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NFC: Fw: Blue Pike

Rainbow smelt's two-pronged attack helped kill off the blue pike

October 29, 1997

ERIE, Pa. (AP) -- The rainbow smelt, a small fish that ate baby blue pike
and was eaten by blue pike adults, probably did more than anglers to
the extinction of Lake Erie's blue pike, a onetime staple of Saturday
fish fries.

When the mature pike ate smelt, they consumed high concentrations of
thiamanese, a substance that may weaken pike eggs, Dieter Busch, director
the Lower Great Lakes Fishery Resources Office, said.

At the same time, smelt fed voraciously on baby pike.

When Bob Wellington, an aquatic biologist, worked at Lake Erie for the
Fish Commission in 1969, he saw five-mile-long schools of smelt.

"Baby blue pike trying to swim through such a school would have a real
difficulty in surviving,'' Wellington said. "They had teeth on them like

Busch gave a report on the blue pike this week to a gathering of about 60
members, including Wellington, of Save Our Native Species of Lake Erie,
known as SONS.

A favorite of fresh-water-fish gourmets, the blue pike once abounded in
Erie and was featured on restaurant menus for miles around. Pollution,
overfishing and the effects of the rainbow smelt combined to diminish the
blue pike. It was declared extinct in 1976.

But blues may have survived in other lakes that were stocked by fans of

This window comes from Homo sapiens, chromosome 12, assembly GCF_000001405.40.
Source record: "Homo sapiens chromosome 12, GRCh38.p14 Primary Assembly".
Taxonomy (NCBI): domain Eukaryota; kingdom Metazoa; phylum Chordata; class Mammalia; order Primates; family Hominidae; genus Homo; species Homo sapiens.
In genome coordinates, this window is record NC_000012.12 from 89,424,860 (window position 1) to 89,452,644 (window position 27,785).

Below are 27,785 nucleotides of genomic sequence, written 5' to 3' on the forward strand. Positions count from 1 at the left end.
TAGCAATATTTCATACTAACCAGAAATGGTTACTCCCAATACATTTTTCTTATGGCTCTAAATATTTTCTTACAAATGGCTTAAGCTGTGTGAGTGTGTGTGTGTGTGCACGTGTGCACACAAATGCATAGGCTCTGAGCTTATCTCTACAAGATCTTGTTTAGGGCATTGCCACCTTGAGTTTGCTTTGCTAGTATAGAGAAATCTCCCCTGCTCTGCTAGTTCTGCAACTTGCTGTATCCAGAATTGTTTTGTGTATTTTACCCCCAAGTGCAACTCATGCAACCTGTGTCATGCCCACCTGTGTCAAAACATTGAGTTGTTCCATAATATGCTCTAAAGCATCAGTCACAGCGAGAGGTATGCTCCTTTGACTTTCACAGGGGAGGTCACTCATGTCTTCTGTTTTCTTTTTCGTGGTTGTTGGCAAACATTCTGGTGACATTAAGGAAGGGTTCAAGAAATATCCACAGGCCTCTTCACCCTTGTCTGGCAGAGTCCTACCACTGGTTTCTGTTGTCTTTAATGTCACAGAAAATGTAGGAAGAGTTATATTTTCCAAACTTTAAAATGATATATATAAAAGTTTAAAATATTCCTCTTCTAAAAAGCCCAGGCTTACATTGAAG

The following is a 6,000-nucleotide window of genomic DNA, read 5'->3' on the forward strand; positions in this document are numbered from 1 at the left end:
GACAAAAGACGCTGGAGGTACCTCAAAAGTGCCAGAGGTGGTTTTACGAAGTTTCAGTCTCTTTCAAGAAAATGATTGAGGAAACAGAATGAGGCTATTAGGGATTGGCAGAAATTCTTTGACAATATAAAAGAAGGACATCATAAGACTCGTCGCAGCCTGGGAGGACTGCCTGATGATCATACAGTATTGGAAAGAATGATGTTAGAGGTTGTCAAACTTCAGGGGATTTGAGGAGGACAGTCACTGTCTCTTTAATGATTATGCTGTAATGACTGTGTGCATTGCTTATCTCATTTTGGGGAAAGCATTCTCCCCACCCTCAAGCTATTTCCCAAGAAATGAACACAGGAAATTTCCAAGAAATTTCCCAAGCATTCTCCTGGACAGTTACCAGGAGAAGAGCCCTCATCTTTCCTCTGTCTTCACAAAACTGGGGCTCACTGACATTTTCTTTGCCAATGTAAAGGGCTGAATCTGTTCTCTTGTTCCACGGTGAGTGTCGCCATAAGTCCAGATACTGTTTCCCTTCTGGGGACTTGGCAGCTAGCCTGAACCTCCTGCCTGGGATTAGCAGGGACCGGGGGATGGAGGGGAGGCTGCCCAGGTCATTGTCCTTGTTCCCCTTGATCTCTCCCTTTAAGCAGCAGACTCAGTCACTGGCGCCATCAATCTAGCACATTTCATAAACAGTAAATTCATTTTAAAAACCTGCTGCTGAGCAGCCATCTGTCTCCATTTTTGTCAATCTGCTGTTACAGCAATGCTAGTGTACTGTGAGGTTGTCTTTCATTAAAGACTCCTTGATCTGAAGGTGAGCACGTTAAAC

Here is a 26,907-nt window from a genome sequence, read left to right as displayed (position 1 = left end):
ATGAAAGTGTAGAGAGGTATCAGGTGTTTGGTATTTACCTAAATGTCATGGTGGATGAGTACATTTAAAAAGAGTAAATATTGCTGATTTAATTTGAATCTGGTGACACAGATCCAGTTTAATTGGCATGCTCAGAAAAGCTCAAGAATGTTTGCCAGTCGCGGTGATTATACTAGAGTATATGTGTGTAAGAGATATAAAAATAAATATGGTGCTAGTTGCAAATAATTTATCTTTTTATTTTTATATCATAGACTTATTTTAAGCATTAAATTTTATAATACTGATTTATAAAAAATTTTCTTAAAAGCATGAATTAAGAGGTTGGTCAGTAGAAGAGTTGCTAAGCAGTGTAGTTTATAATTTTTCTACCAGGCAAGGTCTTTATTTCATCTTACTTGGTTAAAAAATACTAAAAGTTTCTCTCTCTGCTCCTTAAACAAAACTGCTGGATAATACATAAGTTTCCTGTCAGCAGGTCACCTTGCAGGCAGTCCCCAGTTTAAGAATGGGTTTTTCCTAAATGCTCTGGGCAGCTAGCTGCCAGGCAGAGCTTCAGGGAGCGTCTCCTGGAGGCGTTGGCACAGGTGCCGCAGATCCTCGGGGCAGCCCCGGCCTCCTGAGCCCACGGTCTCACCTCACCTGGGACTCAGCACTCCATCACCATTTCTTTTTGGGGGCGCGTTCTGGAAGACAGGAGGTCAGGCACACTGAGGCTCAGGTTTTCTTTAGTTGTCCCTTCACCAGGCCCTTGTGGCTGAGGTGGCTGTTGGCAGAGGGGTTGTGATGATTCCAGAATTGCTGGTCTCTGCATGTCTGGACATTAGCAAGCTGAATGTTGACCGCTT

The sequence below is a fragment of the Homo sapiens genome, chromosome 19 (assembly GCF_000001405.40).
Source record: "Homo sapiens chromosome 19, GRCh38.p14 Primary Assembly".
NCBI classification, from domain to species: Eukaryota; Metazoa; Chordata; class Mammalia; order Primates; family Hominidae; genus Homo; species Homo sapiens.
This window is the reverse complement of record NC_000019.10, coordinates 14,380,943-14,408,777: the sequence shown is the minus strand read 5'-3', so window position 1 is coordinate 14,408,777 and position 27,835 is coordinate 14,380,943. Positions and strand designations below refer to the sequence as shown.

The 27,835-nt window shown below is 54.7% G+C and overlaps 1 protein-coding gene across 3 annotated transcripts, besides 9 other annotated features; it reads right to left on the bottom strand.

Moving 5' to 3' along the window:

Biologists think they have found fish resembling blue pike in some
lakes, and they are trying to confirm that beliefe using DNA found in
on samples of blue pike scales saved by previous scientists. At least
$150,000 is needed to fund the DNA study, Busch said.

He has proposed a hatchery to raise herring as food for the blues, in
survivors are found and reintroduced into Lake Erie.

SONS of Lake Erie planned to help raise funds for the "blue pike
initiative,'' which includes the DNA testing. Congressman Phil English of
Erie and U.S. Sen. Arlen Specter of Pennsylvania, are seeking federal
for the initiative.

Smelt, a non-native species, was introduced to the lake in the 1930s and
became abundant, although it is now in decline because of a shortage of
food. Two other endangered Lake Erie species -- sturgeon, which grow up
eight feet long, and whitefish -- are undergoing a resurgence.

Busch said trying to reduce the lake's smelt population might provoke a
confrontation with Canada's lucrative smelt-fishing industry.

Robert Rice
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